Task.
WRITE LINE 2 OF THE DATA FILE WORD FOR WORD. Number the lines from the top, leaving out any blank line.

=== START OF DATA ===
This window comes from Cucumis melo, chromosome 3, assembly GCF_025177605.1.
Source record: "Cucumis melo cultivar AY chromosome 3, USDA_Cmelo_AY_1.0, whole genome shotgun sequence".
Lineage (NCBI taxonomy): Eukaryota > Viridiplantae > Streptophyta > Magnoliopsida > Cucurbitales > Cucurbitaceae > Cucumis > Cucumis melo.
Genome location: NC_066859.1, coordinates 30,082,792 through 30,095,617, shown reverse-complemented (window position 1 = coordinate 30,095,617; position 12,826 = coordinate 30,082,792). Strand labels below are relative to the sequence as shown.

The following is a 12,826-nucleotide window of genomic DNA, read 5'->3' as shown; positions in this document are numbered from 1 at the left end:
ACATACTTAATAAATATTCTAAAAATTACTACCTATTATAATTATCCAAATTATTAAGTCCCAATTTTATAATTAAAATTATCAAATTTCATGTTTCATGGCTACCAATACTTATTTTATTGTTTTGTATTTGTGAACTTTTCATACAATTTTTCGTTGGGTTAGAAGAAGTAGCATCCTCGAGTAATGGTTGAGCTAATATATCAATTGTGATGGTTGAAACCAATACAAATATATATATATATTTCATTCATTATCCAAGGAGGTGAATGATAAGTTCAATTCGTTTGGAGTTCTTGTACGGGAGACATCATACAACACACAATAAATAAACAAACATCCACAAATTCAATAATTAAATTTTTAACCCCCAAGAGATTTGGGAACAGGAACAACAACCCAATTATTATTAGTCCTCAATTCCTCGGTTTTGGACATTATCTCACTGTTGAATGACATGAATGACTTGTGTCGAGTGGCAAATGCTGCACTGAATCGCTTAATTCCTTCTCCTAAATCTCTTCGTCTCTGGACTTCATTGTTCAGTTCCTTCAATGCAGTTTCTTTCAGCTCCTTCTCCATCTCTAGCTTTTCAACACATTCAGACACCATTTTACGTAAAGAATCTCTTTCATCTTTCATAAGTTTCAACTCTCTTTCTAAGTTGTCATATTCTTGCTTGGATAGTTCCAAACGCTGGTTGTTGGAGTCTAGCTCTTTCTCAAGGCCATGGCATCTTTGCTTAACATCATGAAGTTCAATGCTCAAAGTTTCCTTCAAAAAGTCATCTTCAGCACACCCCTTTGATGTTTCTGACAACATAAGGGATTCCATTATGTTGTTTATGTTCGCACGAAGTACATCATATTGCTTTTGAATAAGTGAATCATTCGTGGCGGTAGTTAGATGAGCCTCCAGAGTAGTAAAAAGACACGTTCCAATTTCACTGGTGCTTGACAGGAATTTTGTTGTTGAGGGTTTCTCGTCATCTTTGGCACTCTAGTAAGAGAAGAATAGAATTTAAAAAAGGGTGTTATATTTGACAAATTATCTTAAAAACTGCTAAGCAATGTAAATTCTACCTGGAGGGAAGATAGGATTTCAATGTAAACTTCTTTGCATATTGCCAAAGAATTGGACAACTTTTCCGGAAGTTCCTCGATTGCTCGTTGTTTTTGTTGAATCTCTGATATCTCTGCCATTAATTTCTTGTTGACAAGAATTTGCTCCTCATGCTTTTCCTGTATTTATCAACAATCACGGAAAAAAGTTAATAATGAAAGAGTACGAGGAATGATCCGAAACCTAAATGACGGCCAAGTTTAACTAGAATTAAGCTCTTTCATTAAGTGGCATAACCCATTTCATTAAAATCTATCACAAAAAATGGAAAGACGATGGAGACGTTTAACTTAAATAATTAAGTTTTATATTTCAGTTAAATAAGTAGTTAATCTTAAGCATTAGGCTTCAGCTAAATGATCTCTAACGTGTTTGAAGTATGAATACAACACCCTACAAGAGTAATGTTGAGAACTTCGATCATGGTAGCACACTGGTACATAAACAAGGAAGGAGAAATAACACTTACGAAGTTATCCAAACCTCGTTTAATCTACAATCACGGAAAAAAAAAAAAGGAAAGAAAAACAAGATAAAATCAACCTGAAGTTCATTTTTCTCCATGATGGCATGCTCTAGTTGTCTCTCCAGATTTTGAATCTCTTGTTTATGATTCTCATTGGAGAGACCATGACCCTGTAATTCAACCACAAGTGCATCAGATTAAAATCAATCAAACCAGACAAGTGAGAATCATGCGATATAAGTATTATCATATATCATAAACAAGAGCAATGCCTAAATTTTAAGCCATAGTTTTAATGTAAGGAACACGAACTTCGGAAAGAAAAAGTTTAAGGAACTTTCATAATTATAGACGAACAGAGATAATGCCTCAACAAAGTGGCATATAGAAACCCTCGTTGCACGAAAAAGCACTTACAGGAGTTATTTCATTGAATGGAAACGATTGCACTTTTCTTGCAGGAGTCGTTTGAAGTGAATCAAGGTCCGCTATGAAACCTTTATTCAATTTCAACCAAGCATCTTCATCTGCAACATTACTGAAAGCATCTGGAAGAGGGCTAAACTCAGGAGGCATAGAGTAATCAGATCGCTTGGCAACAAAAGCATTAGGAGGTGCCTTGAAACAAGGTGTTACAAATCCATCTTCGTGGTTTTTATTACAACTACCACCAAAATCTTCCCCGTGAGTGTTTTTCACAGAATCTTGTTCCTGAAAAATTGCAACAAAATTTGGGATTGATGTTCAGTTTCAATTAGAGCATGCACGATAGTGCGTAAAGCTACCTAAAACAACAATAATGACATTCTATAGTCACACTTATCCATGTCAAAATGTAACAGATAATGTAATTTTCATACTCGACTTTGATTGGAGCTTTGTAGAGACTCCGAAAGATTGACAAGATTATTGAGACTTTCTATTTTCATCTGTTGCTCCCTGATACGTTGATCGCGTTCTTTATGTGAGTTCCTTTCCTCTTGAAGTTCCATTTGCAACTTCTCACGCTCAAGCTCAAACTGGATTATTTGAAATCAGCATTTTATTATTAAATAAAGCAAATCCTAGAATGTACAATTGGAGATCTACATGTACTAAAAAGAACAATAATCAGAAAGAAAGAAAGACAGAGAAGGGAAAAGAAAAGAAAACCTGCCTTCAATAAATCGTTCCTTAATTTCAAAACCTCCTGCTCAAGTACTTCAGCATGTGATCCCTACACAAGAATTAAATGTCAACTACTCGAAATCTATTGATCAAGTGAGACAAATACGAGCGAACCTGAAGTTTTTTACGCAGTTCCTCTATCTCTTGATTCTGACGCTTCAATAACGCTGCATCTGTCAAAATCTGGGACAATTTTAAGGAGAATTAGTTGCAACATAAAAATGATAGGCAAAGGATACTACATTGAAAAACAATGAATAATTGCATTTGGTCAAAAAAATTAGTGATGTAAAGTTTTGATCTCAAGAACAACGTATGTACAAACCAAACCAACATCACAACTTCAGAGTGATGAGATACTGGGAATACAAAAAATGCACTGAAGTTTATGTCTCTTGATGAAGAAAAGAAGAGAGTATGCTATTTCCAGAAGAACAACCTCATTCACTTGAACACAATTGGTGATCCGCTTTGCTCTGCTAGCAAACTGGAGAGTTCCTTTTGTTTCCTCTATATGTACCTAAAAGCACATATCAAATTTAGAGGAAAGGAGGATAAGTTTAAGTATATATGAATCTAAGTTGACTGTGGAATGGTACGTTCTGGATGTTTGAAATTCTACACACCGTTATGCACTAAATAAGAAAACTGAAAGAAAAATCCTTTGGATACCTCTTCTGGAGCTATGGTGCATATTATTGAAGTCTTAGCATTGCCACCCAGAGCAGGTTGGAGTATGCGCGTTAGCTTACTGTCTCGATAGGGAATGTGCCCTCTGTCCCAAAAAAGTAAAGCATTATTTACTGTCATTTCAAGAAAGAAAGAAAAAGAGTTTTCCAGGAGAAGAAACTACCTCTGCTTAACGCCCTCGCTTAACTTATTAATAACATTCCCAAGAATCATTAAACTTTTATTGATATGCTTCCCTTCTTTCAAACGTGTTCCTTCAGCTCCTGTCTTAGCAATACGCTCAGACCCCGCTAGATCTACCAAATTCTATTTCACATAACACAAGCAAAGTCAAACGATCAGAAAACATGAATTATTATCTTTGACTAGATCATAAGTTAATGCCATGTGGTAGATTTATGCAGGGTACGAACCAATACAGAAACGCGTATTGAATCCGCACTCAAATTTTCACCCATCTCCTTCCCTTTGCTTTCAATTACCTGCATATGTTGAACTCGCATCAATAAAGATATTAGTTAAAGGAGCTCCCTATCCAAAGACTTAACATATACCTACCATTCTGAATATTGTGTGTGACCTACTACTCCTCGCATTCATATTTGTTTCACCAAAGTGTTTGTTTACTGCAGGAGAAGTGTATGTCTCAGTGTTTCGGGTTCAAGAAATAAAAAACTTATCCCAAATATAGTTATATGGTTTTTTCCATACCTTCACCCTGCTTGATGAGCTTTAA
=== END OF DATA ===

Source record: "Cucumis melo cultivar AY chromosome 3, USDA_Cmelo_AY_1.0, whole genome shotgun sequence".